Environment & Science

Gov. Brown orders permanent California water conservation due to drought

File: California Gov. Jerry Brown released a statewide budget Thursday, January 7.
File: California Gov. Jerry Brown released a statewide budget Thursday, January 7.
Robyn Beck/AFP/Getty Images

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Gov. Jerry Brown is ordering California to permanently follow some conservation measures taken during the state's drought.

Brown's order on Monday came as water officials considered whether to ease a 25 percent statewide conservation effort for cities and towns. The new proposal does not set a mandatory saving water target.

“Californians stepped up during this drought and saved more water than ever before,” said Brown in a statement. “But now we know that drought is becoming a regular occurrence and water conservation must be a part of our everyday life.”

These new proposed drought regulations come after El Niño storms left a healthy snowpack and brimming water reservoirs in Northern California, but with nearly 90 percent of the state still in drought.

This is especially true in Southern California, where scarce winter rains did little to fill reservoirs but provided just enough moisture to spur the growth of grasses that could supercharge fires this summer.

State Water Resources Control Board chair Felicia Marcus said this drought was a wake-up call for the state.

"What happened to us these last few years is what will happen more often as climate change accelerates," she explained.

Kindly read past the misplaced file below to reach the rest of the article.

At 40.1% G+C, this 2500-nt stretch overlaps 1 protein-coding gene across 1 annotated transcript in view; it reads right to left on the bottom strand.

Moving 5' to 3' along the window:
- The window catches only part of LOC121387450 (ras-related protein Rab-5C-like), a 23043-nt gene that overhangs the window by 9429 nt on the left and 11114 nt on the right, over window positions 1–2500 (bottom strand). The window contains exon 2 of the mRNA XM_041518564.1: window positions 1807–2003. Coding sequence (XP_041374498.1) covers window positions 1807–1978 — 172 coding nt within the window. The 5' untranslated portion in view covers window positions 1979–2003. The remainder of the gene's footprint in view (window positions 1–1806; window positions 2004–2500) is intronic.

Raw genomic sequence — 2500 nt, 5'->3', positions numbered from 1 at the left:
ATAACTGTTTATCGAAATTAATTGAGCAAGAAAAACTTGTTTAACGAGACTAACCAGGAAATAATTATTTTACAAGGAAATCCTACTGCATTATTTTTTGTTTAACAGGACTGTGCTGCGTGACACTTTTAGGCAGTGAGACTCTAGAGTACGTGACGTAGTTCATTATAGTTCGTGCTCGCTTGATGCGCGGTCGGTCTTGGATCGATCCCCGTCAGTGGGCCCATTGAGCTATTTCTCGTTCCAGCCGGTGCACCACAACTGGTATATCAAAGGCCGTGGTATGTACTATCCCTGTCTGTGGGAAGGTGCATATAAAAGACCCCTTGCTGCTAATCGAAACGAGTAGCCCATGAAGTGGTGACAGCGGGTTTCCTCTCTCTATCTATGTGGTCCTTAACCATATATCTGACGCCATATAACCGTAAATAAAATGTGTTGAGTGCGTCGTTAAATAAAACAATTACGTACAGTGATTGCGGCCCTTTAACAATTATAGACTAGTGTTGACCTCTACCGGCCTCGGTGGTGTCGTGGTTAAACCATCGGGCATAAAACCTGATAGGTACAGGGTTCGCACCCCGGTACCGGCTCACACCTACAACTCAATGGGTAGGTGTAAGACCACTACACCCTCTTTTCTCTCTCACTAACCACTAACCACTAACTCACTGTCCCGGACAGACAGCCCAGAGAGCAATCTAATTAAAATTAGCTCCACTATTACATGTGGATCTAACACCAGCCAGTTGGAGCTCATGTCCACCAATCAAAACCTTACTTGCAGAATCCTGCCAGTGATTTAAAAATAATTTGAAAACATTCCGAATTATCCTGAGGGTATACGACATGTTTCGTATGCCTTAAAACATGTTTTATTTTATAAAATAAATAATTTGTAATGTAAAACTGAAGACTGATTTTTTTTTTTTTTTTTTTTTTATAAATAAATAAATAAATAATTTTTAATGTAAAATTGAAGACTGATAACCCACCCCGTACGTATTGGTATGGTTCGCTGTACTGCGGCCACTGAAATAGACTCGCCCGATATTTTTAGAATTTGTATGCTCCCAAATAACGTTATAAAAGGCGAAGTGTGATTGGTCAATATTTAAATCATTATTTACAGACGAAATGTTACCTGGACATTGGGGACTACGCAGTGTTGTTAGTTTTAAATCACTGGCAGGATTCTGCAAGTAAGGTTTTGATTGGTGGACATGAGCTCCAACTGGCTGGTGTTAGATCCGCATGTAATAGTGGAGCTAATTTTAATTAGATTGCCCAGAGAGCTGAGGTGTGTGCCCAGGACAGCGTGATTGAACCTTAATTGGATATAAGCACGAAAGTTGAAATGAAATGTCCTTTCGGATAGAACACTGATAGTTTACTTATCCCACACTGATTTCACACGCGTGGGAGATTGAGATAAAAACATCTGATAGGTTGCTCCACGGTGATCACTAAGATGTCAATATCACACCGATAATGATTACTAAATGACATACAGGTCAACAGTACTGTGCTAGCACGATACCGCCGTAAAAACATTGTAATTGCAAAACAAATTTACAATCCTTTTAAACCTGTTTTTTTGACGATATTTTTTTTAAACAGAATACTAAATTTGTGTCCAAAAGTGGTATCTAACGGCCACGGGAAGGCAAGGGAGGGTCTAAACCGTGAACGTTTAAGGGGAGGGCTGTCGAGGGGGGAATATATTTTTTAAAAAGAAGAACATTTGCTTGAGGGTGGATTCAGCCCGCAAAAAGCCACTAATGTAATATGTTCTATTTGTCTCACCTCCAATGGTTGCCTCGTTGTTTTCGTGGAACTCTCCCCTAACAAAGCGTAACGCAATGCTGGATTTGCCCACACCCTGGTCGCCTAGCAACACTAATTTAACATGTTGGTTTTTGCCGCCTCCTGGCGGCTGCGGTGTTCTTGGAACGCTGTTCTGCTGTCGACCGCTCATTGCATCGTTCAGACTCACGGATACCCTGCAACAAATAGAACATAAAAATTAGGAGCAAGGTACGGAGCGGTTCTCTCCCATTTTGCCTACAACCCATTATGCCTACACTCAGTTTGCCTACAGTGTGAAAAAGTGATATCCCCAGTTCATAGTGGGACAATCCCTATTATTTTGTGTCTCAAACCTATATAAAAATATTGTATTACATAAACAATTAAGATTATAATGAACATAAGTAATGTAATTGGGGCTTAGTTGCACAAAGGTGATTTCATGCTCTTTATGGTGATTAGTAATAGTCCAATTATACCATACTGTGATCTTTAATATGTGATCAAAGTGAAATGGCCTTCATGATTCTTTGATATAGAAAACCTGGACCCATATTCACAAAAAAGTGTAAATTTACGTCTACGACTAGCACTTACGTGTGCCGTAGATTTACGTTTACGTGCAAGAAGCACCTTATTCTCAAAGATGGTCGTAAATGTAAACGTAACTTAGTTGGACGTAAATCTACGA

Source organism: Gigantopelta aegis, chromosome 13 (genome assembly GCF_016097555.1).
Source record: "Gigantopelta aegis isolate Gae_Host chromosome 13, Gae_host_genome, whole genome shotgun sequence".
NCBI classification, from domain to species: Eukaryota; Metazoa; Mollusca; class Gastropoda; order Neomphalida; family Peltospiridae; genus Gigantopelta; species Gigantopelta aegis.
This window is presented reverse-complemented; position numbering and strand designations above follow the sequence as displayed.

To help prepare for that drier future, the new plan permanently bans spraying down sidewalks, over-watering lawns and washing cars with hoses that don’t have shut-off nozzles.

Brown's executive order also requires cities and towns to continue monthly reporting of water use. However, under a new proposal, each supplier would come up with their own saving targets based on how much water they’d need to survive three more years of drought.

That’ll be voted on later this month, and if passed, could mean districts that saw plenty of rain this winter could stop saving all together.

Max Gomberg, also with the Water Resources Control Board, said these new rules are designed to relax some of the conservation strategy while still helping prepare the state for an uncertain future.

"That’s really the critical element," Gomberg said of the plan.

Along those lines, the executive order requires better drought planning from cities and farmers. The state is also required to prepare emergency water restrictions for 2017 in case the five-year drought persists.

Officials say Californians have saved a year's worth of water for 6.5 million residents since Brown imposed the conservation mandate last June.

Still, the state is not out of the woods yet. The last four years marked the driest stretch in California's recorded history, and the trend could continue.

"I can say most of California climate divisions are still experiencing exceptional drought conditions," Dr. Hesham El-Askary, associate professor of earth and environmental science at Chapman University.

Any changes proposed on Monday would likely go before the State Water Resources Control Board on May 18.

This story has been updated.